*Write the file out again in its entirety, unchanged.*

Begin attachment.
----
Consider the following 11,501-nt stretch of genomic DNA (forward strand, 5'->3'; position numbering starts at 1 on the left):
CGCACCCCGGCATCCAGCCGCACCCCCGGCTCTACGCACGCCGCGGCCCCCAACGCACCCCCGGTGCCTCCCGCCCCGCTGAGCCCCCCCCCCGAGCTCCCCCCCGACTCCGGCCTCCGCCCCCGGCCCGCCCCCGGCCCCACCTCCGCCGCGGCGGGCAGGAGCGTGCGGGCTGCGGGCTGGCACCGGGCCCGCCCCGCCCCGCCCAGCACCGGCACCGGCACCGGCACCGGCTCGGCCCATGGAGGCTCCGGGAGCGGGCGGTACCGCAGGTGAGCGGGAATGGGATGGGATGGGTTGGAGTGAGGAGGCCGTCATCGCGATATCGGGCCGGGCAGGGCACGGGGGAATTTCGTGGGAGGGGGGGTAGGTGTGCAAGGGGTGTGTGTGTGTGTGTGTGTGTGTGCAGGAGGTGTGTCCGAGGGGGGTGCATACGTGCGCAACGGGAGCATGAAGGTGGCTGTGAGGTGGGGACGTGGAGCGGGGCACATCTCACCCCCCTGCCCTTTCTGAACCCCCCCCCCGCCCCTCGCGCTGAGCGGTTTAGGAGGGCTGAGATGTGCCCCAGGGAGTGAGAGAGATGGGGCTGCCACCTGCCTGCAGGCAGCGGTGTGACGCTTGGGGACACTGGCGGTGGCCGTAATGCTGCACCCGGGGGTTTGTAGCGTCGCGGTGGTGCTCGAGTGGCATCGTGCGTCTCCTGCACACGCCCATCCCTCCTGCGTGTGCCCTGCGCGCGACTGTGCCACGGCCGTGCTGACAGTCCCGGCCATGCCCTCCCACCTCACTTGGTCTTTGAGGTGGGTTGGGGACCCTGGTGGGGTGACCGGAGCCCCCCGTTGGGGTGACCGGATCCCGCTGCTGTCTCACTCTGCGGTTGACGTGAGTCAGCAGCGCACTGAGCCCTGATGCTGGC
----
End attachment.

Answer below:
Consider the following 11,501-nt stretch of genomic DNA (forward strand, 5'->3'; position numbering starts at 1 on the left):
CGCACCCCGGCATCCAGCCGCACCCCCGGCTCTACGCACGCCGCGGCCCCCAACGCACCCCCGGTGCCTCCCGCCCCGCTGAGCCCCCCCCCCGAGCTCCCCCCCGACTCCGGCCTCCGCCCCCGGCCCGCCCCCGGCCCCACCTCCGCCGCGGCGGGCAGGAGCGTGCGGGCTGCGGGCTGGCACCGGGCCCGCCCCGCCCCGCCCAGCACCGGCACCGGCACCGGCACCGGCTCGGCCCATGGAGGCTCCGGGAGCGGGCGGTACCGCAGGTGAGCGGGAATGGGATGGGATGGGTTGGAGTGAGGAGGCCGTCATCGCGATATCGGGCCGGGCAGGGCACGGGGGAATTTCGTGGGAGGGGGGGTAGGTGTGCAAGGGGTGTGTGTGTGTGTGTGTGTGTGTGCAGGAGGTGTGTCCGAGGGGGGTGCATACGTGCGCAACGGGAGCATGAAGGTGGCTGTGAGGTGGGGACGTGGAGCGGGGCACATCTCACCCCCCTGCCCTTTCTGAACCCCCCCCCCGCCCCTCGCGCTGAGCGGTTTAGGAGGGCTGAGATGTGCCCCAGGGAGTGAGAGAGATGGGGCTGCCACCTGCCTGCAGGCAGCGGTGTGACGCTTGGGGACACTGGCGGTGGCCGTAATGCTGCACCCGGGGGTTTGTAGCGTCGCGGTGGTGCTCGAGTGGCATCGTGCGTCTCCTGCACACGCCCATCCCTCCTGCGTGTGCCCTGCGCGCGACTGTGCCACGGCCGTGCTGACAGTCCCGGCCATGCCCTCCCACCTCACTTGGTCTTTGAGGTGGGTTGGGGACCCTGGTGGGGTGACCGGAGCCCCCCGTTGGGGTGACCGGATCCCGCTGCTGTCTCACTCTGCGGTTGACGTGAGTCAGCAGCGCACTGAGCCCTGATGCTGGC